Richards considers acoustic guitar to be the basis for his playing,
[cite web |title=1995 Guitar World Interview with Keith |url= http://pierresetparoles.blogspot.com/2004/09/keith-richards-guitar-world-vers-1995.html]
accessdate = 2008-03-03] and has said: "Every guitar player should play acoustic at home. No matter what else you do, if you don't keep up your acoustic work, you're never going to get the full potential out of an electric, because you lose that touch."
Richards' acoustic guitar is featured on tracks throughout the Rolling Stones' career, including hits like "Not Fade Away", "Brown Sugar", "Beast of Burden" and "Almost Hear You Sigh". All the guitars on the studio version of "Street Fighting Man" are Richards on acoustic, distorted by overloading a small cassette recorder microphone, a technique also used on "Jumping Jack Flash". [cite web |last =McPherson |first=Ian |title=Track Talk: Street Fighting Man |url=http://www.timeisonourside.com/SOStreetFighting.html |accessdate=2008-03-09 | ] ]
Richards' backing vocals appear on every Rolling Stones album; and on most albums since "Between the Buttons" (1967), he has sung lead or co-lead on at least one track (see list below). Richards views the vocal training he got in his choirboy days as part of his professional arsenal, and has said of his own singing: "It's not the most beautiful voice in the world anymore, but the Queen liked it, when it was at its best ... It's not been my job, singing, but to me, if you're gonna write songs, you've got to know how to sing."
[cite book |last=Booth |first=Stanley |title=Keith: Till I Roll Over Dead |publisher=Headline Book Publishing |year=1994 |id=ISBN 0-7472-0770-4 |pages=pg. 173-174] ]
On stage, Richards began taking a regular lead-vocal turn in 1972, singing "Happy" (from the album "Exile on Main Street"). "Happy" has become something of a "Richards signature tune", featured on most Rolling Stones tours ever since,
[cite book |last=Appleford |first=Steve |title=The Rolling Stones: Rip This Joint: The Story Behind Every Song |publisher=Thunder's Mouth Press |year=2000 |id=ISBN 1-56025-281-2 |pages=pg. 119] as well as on both of Richards' solo tours. From 1972 to 1982, Richards routinely took one lead-vocal turn during Rolling Stones concerts; since 1989 he has normally sung lead on two numbers per show. Each of the band's studio albums since "Dirty Work" (1986) have also featured Richards' lead vocals on at least two tracks.]
During concerts on the two final legs (autumn 2006 and summer 2007) of The Rolling Stones' Bigger Bang Tour, Richards set his guitar aside to sing his 1969 ballad "You Got the Silver" without self-accompaniment.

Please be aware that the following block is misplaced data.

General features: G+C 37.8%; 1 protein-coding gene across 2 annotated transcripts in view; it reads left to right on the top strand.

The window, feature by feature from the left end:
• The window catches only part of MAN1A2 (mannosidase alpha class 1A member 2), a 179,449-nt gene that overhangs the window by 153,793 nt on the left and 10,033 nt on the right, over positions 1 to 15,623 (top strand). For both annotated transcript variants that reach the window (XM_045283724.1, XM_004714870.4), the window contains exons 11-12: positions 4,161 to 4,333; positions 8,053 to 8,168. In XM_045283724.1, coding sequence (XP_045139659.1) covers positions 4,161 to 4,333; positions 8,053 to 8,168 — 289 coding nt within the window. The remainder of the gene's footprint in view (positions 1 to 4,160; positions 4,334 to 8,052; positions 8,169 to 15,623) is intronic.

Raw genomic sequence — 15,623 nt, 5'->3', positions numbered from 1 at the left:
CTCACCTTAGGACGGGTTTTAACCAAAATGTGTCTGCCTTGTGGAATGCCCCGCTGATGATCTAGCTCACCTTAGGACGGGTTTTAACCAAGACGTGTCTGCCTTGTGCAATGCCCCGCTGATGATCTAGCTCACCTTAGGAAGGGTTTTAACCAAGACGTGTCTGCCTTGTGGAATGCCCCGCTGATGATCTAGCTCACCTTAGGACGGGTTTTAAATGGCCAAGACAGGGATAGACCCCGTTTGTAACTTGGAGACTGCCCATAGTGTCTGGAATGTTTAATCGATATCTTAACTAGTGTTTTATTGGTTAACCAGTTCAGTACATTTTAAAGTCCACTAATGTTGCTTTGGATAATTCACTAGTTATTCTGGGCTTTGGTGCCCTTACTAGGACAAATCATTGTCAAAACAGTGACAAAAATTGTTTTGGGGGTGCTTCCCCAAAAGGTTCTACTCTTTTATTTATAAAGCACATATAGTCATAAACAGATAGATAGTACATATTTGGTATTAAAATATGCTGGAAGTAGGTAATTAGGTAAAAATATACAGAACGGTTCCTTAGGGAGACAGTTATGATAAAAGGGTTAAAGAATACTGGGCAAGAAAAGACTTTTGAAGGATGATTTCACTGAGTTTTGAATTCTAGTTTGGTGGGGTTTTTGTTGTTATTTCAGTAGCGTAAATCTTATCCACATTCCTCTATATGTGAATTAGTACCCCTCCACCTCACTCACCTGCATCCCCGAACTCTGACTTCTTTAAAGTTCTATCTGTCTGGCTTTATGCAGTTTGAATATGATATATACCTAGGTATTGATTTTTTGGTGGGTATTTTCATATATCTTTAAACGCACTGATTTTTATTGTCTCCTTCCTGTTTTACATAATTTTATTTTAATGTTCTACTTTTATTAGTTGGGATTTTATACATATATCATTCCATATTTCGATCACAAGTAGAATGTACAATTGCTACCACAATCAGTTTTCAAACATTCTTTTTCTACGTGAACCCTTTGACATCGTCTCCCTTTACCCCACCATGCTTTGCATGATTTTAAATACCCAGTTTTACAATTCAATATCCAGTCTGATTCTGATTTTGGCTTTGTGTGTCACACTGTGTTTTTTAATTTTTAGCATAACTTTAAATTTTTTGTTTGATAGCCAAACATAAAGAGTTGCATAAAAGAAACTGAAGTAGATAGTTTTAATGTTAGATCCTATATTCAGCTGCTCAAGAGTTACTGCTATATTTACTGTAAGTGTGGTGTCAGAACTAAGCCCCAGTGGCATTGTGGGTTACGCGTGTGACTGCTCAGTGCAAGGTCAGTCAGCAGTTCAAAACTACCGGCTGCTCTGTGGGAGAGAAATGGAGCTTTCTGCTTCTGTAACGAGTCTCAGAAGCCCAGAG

[cite video |people=The Rolling Stones |title=Shine a Light |medium= DVD released 2008 |publisher=Universal |year2=2006 ] Prior to that he had occasionally switched from guitar to keyboards in concert,] [cite video |people=Ronnie Wood & Band |title=The First Barbarians Live From Kilburn |medium= DVD released 2007 |publisher =Wooden Records |year2=1974 ] ] [cite video |people=The New Barbarians |title=Buried Alive: Live in Maryland |medium=CD released 2006 |publisher=Wooden Records |year2=1979 ] but these concerts were the first time since his choirboy days that Richards appeared on stage armed with only his voice.]
Richards has played bass on about two dozen Rolling Stones studio recordings, from "Have You Seen Your Mother, Baby, Standing in the Shadow?" (1966) through "Infamy" (2005).
[cite web |last =McPherson |first=Ian |title=Track Talk |url=http://www.timeisonourside.com/index2.html | ] One unusual instance was when he and Bill Wyman joined forces to play the bowed double bass on "Ruby Tuesday" (1967) - Wyman did the fingerboard work while Richards manned the bow.] [cite web |last=McPherson |first=Ian |title=Track Talk: Ruby Tuesday |url=http://www.timeisonourside.com/SORuby.html |accessdate=2008-03-17 | ] The rest of Richards' bass-playing contributions have been on bass guitar, on tracks including "Jumpin' Jack Flash" (1968), "Sympathy for the Devil" (1968), "Live With Me" (1969), "Before They Make Me Run" (1978), "Sleep Tonight" (1986) and "Brand New Car" (1994). He has also played bass on stage on a couple of occasions: with The Dirty Mac in 1968 (see "Recordings with other artists", below) and on "Sympathy for the Devil" at a Rolling Stones concert at Madison Square Garden in June 1975. ]
Richards' keyboard playing has also been featured on several Rolling Stones tracks, including "She Smiled Sweetly" (1967), "Memory Motel" (1976), "All About You" (1980), "Thru and Thru" (1994) and "This Place Is Empty" (2005), among others. He sometimes composes on piano - "Have You Seen Your Mother, Baby, Standing in the Shadow?" and "Let's Spend the Night Together" are two early examples;
[cite web |last =McPherson |first=Ian |title=Track Talk: Let's Spend the Night Together |url=http://www.timeisonourside.com/SOLetsSpend.html |accessdate=2008-03-17 | ] and he's said of his keyboard playing: "Maybe I'm a little more accomplished now - to me it's just a way of getting out of always using one instrument to write."] [St. Michael 1994. pg. 26] Richards played keyboards on stage at two 1974 concerts with Ronnie Wood, and on The New Barbarians' tour in 1979;] and 1977 and 1981 studio sessions featuring his piano and vocals have been well documented, though never officially released. [Bockris 1993. pg. 259-260] ] [cite web |last= Markle |first=Gilbert |title=Diary of a Studio Owner |year=1982 |url=http://www.studiowner.com/essays/essay.asp?books=0&pagnum=3051]
Richards has also contributed percussion to a few Rolling Stones tracks, including the floor tom on "Jumpin' Jack Flash"